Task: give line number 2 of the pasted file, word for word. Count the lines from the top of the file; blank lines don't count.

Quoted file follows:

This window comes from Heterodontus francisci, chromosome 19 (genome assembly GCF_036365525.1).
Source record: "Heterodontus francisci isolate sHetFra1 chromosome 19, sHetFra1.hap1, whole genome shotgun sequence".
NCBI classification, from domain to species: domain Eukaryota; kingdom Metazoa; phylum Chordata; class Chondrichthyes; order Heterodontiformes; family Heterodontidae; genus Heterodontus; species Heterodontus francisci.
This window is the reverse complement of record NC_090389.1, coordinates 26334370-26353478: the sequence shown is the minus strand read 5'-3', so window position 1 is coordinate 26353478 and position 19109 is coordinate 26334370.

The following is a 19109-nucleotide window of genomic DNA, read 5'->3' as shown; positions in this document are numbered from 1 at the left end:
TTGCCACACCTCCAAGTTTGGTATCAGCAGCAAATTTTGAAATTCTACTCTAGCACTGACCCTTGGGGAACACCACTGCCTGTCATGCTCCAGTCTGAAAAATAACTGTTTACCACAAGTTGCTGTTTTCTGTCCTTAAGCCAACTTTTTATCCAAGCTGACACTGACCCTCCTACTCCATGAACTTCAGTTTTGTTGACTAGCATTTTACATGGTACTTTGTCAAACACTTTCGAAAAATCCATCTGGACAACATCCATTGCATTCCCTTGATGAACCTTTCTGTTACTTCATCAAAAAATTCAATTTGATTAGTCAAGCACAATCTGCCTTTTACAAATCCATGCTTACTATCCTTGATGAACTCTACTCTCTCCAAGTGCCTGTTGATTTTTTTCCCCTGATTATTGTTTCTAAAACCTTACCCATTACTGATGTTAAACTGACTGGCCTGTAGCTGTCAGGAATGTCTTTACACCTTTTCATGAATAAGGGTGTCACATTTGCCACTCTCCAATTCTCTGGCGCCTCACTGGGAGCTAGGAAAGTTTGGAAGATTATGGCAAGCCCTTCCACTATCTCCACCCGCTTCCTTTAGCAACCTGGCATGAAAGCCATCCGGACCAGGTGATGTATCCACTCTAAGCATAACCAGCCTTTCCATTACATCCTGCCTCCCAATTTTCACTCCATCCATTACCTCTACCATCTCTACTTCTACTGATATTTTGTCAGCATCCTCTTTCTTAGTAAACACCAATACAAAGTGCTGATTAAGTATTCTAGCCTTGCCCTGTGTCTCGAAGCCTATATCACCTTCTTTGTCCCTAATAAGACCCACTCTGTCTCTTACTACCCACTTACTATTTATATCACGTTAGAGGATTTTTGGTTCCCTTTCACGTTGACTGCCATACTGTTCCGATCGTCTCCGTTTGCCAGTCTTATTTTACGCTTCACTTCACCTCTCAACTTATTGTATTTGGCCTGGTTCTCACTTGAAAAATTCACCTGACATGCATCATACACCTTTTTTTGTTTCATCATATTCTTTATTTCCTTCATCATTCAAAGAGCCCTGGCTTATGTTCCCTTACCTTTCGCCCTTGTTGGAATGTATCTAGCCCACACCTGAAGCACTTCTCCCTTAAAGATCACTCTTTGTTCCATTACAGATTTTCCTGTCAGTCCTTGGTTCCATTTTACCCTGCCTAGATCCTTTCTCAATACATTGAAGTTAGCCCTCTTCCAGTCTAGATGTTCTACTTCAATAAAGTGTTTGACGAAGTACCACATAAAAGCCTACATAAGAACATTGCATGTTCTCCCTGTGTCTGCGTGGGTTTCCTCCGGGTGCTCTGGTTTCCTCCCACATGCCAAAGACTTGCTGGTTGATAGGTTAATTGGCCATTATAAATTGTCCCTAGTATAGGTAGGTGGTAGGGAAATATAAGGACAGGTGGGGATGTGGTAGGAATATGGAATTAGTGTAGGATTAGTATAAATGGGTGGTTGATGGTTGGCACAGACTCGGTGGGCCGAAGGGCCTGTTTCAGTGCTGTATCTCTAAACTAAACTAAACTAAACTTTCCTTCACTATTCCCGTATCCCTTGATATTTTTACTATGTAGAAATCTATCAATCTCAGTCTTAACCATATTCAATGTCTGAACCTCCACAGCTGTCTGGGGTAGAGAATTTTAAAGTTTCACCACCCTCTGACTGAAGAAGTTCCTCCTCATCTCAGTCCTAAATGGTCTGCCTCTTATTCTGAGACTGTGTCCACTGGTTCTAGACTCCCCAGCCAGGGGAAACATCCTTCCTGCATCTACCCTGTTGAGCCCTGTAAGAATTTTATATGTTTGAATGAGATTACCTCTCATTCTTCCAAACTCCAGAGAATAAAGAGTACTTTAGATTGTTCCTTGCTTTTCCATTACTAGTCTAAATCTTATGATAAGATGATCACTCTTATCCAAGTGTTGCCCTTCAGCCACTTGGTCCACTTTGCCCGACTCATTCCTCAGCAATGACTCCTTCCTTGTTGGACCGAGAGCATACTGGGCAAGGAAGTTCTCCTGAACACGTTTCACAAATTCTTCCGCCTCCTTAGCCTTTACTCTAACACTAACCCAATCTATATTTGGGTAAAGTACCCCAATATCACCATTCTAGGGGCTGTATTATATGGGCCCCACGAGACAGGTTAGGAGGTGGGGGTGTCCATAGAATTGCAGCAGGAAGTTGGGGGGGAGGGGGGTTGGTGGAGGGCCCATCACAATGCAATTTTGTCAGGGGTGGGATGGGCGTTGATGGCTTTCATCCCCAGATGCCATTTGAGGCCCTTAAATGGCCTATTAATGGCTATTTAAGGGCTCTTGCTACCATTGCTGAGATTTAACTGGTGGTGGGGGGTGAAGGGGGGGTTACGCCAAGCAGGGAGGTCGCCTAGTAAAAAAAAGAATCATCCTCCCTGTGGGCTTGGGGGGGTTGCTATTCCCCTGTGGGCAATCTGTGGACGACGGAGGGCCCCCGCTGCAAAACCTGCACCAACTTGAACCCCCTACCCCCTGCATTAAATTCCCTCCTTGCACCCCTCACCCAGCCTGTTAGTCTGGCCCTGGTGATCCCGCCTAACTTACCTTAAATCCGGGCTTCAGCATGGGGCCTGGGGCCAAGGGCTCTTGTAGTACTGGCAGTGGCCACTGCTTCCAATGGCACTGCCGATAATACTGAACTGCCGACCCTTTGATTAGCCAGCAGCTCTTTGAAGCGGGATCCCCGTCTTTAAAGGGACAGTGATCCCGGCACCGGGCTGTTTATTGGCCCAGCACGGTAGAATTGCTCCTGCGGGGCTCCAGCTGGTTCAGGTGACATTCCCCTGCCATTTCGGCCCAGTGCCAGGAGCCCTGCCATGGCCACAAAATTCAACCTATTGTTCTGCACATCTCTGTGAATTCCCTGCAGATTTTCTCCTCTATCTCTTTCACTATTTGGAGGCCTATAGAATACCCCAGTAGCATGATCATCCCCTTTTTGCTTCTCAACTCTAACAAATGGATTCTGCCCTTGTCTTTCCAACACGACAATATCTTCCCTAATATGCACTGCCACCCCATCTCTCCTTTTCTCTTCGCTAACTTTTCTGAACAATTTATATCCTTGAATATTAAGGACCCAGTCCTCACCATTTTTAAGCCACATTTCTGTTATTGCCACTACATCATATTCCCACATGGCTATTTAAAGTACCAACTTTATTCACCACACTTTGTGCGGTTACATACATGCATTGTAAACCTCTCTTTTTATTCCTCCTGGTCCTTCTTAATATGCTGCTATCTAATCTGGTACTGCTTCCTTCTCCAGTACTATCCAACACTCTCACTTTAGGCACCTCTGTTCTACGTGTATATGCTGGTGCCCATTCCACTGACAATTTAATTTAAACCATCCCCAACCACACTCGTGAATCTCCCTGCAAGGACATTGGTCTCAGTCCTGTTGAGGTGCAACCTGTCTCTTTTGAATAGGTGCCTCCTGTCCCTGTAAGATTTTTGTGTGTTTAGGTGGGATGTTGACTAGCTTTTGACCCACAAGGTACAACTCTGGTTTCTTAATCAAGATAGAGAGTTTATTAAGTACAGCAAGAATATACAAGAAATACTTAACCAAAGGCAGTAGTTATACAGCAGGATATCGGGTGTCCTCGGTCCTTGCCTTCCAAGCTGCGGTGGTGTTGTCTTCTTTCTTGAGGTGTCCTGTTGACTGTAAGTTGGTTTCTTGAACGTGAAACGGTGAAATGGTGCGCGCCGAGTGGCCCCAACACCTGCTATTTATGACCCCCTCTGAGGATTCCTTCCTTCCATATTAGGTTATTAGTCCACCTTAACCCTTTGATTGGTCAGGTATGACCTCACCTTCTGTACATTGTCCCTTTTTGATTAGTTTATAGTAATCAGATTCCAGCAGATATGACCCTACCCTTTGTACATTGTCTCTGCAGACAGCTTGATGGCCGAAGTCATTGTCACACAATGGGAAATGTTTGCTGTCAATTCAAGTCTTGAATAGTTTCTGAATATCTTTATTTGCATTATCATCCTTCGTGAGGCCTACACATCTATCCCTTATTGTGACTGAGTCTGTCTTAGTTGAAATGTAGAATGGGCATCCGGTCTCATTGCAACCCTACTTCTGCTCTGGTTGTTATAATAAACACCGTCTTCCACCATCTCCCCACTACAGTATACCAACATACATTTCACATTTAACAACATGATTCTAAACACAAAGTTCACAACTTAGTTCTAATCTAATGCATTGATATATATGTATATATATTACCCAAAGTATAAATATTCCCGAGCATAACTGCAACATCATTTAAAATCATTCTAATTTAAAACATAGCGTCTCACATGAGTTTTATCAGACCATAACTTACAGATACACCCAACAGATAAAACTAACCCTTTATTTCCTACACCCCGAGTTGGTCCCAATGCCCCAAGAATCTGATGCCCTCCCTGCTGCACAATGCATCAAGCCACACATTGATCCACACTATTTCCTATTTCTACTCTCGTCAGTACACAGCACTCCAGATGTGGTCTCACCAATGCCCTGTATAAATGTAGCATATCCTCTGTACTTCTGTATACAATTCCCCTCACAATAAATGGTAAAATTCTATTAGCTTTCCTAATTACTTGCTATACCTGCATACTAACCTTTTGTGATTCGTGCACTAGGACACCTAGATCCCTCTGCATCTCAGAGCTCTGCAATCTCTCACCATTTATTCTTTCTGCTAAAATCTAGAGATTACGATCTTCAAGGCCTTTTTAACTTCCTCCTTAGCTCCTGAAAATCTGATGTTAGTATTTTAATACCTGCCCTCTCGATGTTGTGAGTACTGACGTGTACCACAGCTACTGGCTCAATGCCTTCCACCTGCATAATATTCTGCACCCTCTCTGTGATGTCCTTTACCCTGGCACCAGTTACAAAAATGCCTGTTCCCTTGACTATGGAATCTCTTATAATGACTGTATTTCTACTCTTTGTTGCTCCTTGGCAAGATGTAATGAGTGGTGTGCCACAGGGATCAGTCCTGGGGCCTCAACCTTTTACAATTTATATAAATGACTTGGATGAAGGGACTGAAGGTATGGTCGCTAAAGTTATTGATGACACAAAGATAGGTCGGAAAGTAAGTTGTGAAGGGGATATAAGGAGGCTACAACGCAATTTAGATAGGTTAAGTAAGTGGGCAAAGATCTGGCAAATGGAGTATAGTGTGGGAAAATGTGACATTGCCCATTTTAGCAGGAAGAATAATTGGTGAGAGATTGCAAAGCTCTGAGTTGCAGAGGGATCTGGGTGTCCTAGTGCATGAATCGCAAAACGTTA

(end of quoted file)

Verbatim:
Source record: "Heterodontus francisci isolate sHetFra1 chromosome 19, sHetFra1.hap1, whole genome shotgun sequence".